Sunday, 30 December 2012

29th December: Leo, Where Fore Out Thou!

Pic Of The Day.
Morning Drive.

( Grant, Herold, Shadrack & Pete.)

Leopard ( Argyle Jnr) / Motswari – Motswari Airstrip Rd.
Leopard ( Ntombi's Cub) / Kings – Airstrip Rd.
Wilddog ( 26 Pack) / Rockfig – Argyle Rd.
Elephant ( Breeding Herd) / Peru – Mbali River Rd.
Buffalo ( Dagha Boy) / JayDee – Enkombi Pan.

Afternoon Drive.

( Grant, Herold, Shadrack, Pete & Andrea.)

Elephant ( Breeding Herd) / Motswari – Ingwelala/ Sharalumi Crossing.
Elephant ( Breeding Herd) / Argyle – Klipdrift Crossing.
Elephant ( Breeding Herd) / Peru – Concrete Crossing.
Elephant ( Breeding Herd) / JayDee – Tchwala Rd.
Elephant ( Breeding Herd) / Peru – Argyle Rd.
Elephant ( Kambaku) / Peru – Argyle Rd.
Buffalo ( Dagha Boys) / Argyle – Long Rd.
Rhino ( 2 x Males)

Daily Synopsis.

Now joining the club of needing to find Lion but not quite at the do or die stage we headed back out to the East to try relocate on the Buffalo herd that we had found there the day before hoping it had drawn in a Lion or two. Our spirits were lifted that little bit when John, our trusty night watchman, told us that he had Lions roaring in that direction. Checking along the Eastern boundary and the waterholes in the region we once again found little signs of life although were it had been dead yesterday we found ourselves a very nice herd of Zebra which made the trip worthwhile in itself.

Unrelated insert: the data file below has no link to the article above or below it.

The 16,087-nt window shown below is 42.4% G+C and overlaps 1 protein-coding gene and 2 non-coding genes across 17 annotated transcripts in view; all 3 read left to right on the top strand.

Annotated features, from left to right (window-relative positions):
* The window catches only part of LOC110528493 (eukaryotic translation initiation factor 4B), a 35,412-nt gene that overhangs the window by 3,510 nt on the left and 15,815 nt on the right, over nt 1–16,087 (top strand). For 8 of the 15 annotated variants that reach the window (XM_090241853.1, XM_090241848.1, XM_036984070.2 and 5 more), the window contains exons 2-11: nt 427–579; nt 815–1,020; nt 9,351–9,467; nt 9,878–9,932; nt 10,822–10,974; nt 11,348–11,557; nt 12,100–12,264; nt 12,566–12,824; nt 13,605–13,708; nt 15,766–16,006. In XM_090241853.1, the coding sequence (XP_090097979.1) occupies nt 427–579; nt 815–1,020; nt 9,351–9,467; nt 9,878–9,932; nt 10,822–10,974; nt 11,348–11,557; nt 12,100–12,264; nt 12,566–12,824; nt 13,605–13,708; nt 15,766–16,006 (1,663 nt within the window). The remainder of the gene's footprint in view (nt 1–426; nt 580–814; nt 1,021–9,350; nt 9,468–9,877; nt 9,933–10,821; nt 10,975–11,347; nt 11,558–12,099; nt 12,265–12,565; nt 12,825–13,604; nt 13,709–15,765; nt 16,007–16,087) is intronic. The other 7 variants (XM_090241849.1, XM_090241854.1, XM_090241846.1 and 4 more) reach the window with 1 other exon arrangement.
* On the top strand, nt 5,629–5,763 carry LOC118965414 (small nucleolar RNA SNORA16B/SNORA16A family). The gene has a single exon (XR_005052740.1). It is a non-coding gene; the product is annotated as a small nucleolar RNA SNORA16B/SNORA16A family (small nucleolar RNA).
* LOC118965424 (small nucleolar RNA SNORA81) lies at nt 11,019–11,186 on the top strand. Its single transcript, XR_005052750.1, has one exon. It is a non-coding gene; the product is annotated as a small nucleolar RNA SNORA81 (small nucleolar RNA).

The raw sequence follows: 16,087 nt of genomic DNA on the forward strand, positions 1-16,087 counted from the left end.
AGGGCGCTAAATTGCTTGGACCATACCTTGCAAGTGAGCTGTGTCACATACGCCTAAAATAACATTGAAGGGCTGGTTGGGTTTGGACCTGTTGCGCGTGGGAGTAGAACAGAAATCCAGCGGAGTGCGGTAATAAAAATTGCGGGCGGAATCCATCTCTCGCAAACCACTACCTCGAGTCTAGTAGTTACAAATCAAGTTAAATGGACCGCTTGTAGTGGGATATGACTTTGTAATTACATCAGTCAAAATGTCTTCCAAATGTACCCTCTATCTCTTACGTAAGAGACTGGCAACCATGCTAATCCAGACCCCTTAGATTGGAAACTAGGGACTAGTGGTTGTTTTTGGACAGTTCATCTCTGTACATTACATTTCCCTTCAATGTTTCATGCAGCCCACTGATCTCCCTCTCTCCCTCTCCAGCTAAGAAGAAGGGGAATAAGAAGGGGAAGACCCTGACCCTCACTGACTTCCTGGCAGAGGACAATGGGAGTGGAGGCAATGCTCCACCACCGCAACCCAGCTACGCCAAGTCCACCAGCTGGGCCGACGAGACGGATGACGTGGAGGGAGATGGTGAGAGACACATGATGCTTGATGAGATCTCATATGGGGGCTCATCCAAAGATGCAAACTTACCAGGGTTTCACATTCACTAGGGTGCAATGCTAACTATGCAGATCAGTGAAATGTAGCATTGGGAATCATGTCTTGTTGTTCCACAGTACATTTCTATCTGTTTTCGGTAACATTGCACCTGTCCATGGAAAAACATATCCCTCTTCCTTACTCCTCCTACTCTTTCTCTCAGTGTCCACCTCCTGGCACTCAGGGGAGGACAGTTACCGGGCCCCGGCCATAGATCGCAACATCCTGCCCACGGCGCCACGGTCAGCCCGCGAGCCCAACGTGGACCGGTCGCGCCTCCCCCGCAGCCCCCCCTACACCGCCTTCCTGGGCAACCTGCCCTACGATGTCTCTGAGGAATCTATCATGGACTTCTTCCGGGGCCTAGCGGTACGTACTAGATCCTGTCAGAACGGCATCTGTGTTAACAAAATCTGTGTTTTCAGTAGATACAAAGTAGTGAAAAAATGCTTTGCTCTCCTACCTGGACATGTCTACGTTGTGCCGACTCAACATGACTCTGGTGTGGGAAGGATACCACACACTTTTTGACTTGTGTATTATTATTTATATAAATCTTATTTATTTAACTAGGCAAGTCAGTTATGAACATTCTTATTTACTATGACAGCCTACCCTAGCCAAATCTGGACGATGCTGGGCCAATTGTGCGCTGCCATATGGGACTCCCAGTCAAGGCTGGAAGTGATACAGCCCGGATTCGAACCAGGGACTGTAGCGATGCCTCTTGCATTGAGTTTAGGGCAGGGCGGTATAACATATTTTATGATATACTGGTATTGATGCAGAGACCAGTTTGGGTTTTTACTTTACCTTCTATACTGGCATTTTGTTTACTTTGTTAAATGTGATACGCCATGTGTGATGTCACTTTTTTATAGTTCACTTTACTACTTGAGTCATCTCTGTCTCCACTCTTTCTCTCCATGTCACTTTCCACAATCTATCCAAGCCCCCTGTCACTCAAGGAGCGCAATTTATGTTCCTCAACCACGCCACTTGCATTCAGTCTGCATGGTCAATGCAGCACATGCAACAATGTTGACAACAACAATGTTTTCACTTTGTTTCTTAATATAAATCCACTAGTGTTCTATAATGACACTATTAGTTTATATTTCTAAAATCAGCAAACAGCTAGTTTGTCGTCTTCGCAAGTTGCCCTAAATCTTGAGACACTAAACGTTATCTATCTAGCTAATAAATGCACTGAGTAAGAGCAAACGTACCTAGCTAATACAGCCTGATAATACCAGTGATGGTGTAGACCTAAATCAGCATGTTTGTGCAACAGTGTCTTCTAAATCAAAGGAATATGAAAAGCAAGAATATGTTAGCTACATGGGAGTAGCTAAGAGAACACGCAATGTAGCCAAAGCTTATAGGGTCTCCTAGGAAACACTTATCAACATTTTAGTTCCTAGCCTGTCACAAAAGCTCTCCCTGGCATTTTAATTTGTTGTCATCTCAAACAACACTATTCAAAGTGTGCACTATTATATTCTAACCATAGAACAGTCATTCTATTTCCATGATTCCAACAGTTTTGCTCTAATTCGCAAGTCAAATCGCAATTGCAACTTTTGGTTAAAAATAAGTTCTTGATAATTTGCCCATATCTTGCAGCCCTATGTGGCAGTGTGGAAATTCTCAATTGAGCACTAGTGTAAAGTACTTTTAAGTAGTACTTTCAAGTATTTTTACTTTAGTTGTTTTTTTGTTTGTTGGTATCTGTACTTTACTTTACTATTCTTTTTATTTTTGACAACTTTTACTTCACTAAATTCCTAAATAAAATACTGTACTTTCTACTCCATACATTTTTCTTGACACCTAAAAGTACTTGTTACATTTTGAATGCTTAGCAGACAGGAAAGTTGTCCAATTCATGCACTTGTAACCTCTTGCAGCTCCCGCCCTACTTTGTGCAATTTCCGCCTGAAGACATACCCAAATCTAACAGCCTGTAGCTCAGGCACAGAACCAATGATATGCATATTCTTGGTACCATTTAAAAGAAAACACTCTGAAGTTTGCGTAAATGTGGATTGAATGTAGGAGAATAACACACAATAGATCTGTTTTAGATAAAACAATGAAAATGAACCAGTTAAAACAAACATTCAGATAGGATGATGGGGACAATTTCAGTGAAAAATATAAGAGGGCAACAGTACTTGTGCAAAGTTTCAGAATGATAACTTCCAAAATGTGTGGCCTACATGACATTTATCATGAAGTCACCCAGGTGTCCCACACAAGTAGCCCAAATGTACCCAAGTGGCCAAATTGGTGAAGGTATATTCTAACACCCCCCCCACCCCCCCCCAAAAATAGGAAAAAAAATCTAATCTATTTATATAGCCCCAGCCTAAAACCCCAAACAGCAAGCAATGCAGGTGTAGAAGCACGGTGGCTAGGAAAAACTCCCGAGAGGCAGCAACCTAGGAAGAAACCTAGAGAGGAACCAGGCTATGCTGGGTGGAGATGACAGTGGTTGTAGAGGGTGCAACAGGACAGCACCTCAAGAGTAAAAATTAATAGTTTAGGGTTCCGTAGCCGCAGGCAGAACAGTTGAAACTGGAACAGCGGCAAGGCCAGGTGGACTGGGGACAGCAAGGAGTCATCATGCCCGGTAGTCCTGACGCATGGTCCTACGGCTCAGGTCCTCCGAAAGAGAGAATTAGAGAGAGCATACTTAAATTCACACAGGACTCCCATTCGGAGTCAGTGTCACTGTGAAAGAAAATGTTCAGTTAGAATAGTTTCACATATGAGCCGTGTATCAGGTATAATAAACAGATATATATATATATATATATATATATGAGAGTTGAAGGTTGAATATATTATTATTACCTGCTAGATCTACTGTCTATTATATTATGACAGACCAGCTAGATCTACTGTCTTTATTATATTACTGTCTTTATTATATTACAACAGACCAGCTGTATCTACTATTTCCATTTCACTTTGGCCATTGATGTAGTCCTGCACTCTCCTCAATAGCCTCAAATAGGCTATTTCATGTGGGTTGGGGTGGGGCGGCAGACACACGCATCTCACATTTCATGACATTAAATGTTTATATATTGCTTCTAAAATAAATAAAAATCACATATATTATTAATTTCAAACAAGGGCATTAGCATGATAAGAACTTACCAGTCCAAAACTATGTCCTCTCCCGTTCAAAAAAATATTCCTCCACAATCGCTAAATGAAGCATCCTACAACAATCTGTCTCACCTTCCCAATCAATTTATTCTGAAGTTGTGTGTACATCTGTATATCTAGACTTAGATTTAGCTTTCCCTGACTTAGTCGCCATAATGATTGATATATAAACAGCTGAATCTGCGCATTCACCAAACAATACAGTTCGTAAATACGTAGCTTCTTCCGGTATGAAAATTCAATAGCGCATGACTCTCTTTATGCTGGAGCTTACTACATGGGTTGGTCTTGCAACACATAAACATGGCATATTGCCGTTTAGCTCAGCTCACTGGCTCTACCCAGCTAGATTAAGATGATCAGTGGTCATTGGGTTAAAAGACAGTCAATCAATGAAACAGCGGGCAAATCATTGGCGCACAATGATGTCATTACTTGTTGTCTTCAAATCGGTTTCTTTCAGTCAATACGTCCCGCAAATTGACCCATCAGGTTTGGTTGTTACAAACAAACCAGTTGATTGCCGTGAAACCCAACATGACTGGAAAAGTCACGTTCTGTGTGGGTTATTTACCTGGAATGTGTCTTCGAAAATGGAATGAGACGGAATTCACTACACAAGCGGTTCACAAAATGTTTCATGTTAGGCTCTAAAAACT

Turning to the South we picked up on the tracks for the Buffalo herd which now were heading back East and would lead us on a wild goose chase for the better part of the morning as we constantly changed directions between South, East and West. To cut a very frustrating story short and one I'd rather not go through again we eventually followed them to our Southern boundary where they crossed out and away and all hope of finding Lions went with them. So while we were lost in no man's land the rest of the guys were viewing Leopards, Wilddog, Elephant and Rhino, time to get in on the action. Finding ourselves far South we chose to respond to a sighting of Ntombi's cub who had earlier in the morning been found sitting nicely up in a Marula Tree on King's property. He had now moved and was along the Nyosi river in a very thick area. Hearing this I was half tempted to head onto the Wilddog instead but thought may as well take a chance as I had very vivid dreams of Leopards the previous evening and they had all been very good sightings. Approaching the area both Jacky and I wondered how on earth they had actually followed him to where he was, as the bush was extremely thick and there was very little room to manoeuvre the vehicle around. The guys in the sighting had mentioned that the visual was five out of five and a great sighting but on approach our little friend decided to become mobile and he moved into a nearby riverbed, this was about to get very interesting. With the others choosing to pull out the sighting we were left to try and follow him. Lucky for us he was in a very chilled mood and slowly sauntedalong the riverbed, this allowed us to get around the riverine vegetation and keep up with him. He could have shaken us at any stage by merely crossing to the opposite bank but he seemed to enjoy the company and instead of moving away he moved towards us. Approaching a bend in the river with a very steep bank on the opposite side and extremely thick vegetation to the North on our side it was a make or break position as he sniffed at the base of a Nyala Tree. Should he decided to continue along his path or change direction in any way except the way he had walked in on he would be lost to us. Holding thumbs I think both Jacky and I willed him into the tree and without a second glance he obliged and hopped up onto a beautiful branch and came to rest in typical Leopard fashion. Getting ourselves into position both Jacky and I were surprised at how relaxed this young male has become and he is definitely a star of the future, it will be a sad day when he moves on to find his own territory, we can only hope he chooses to head North. Sitting with him for the rest of our drive we enjoyed an incredible sighting and this was further enhanced sitting in a such a picturesque spot. Needless to say the Wilddogs were a distant memory, maybe this afternoon.